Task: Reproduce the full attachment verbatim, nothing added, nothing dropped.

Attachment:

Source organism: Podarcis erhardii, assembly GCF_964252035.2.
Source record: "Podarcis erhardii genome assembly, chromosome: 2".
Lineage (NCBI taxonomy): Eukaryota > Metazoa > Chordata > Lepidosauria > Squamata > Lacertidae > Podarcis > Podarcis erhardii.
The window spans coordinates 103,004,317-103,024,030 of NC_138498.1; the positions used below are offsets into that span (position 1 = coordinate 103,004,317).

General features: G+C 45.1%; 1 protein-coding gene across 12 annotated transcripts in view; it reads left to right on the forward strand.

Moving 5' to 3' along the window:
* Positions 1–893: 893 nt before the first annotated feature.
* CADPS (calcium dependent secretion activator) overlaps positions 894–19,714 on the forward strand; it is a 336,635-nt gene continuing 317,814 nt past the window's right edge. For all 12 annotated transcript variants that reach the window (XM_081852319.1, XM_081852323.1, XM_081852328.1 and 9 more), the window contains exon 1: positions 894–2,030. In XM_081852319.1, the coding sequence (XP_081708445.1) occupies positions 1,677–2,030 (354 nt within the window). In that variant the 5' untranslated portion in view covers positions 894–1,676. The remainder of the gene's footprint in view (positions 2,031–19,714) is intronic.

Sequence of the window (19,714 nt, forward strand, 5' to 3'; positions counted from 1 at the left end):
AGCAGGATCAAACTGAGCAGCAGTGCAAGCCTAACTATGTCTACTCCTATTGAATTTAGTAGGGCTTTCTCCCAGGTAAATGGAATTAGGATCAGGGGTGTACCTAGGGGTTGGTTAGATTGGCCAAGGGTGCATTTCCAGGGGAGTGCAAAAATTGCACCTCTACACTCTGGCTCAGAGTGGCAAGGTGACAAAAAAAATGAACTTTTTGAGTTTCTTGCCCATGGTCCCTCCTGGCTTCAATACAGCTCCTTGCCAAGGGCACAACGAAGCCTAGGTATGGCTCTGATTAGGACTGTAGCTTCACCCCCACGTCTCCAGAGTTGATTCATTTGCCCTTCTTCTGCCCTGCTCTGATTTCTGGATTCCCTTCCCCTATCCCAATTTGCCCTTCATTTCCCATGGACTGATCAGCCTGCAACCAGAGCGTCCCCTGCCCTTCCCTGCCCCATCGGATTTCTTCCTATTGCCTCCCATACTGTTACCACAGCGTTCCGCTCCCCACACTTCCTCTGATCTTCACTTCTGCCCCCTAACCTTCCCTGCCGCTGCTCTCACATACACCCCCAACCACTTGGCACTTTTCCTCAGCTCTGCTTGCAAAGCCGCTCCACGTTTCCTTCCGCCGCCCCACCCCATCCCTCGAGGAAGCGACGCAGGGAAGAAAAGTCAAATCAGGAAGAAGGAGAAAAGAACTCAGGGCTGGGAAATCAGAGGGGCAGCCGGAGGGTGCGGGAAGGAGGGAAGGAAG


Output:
Source organism: Podarcis erhardii, assembly GCF_964252035.2.
Source record: "Podarcis erhardii genome assembly, chromosome: 2".
Lineage (NCBI taxonomy): Eukaryota > Metazoa > Chordata > Lepidosauria > Squamata > Lacertidae > Podarcis > Podarcis erhardii.
The window spans coordinates 103,004,317-103,024,030 of NC_138498.1; the positions used below are offsets into that span (position 1 = coordinate 103,004,317).

General features: G+C 45.1%; 1 protein-coding gene across 12 annotated transcripts in view; it reads left to right on the forward strand.

Moving 5' to 3' along the window:
* Positions 1–893: 893 nt before the first annotated feature.
* CADPS (calcium dependent secretion activator) overlaps positions 894–19,714 on the forward strand; it is a 336,635-nt gene continuing 317,814 nt past the window's right edge. For all 12 annotated transcript variants that reach the window (XM_081852319.1, XM_081852323.1, XM_081852328.1 and 9 more), the window contains exon 1: positions 894–2,030. In XM_081852319.1, the coding sequence (XP_081708445.1) occupies positions 1,677–2,030 (354 nt within the window). In that variant the 5' untranslated portion in view covers positions 894–1,676. The remainder of the gene's footprint in view (positions 2,031–19,714) is intronic.

Sequence of the window (19,714 nt, forward strand, 5' to 3'; positions counted from 1 at the left end):
AGCAGGATCAAACTGAGCAGCAGTGCAAGCCTAACTATGTCTACTCCTATTGAATTTAGTAGGGCTTTCTCCCAGGTAAATGGAATTAGGATCAGGGGTGTACCTAGGGGTTGGTTAGATTGGCCAAGGGTGCATTTCCAGGGGAGTGCAAAAATTGCACCTCTACACTCTGGCTCAGAGTGGCAAGGTGACAAAAAAAATGAACTTTTTGAGTTTCTTGCCCATGGTCCCTCCTGGCTTCAATACAGCTCCTTGCCAAGGGCACAACGAAGCCTAGGTATGGCTCTGATTAGGACTGTAGCTTCACCCCCACGTCTCCAGAGTTGATTCATTTGCCCTTCTTCTGCCCTGCTCTGATTTCTGGATTCCCTTCCCCTATCCCAATTTGCCCTTCATTTCCCATGGACTGATCAGCCTGCAACCAGAGCGTCCCCTGCCCTTCCCTGCCCCATCGGATTTCTTCCTATTGCCTCCCATACTGTTACCACAGCGTTCCGCTCCCCACACTTCCTCTGATCTTCACTTCTGCCCCCTAACCTTCCCTGCCGCTGCTCTCACATACACCCCCAACCACTTGGCACTTTTCCTCAGCTCTGCTTGCAAAGCCGCTCCACGTTTCCTTCCGCCGCCCCACCCCATCCCTCGAGGAAGCGACGCAGGGAAGAAAAGTCAAATCAGGAAGAAGGAGAAAAGAACTCAGGGCTGGGAAATCAGAGGGGCAGCCGGAGGGTGCGGGAAGGAGGGAAGGAAG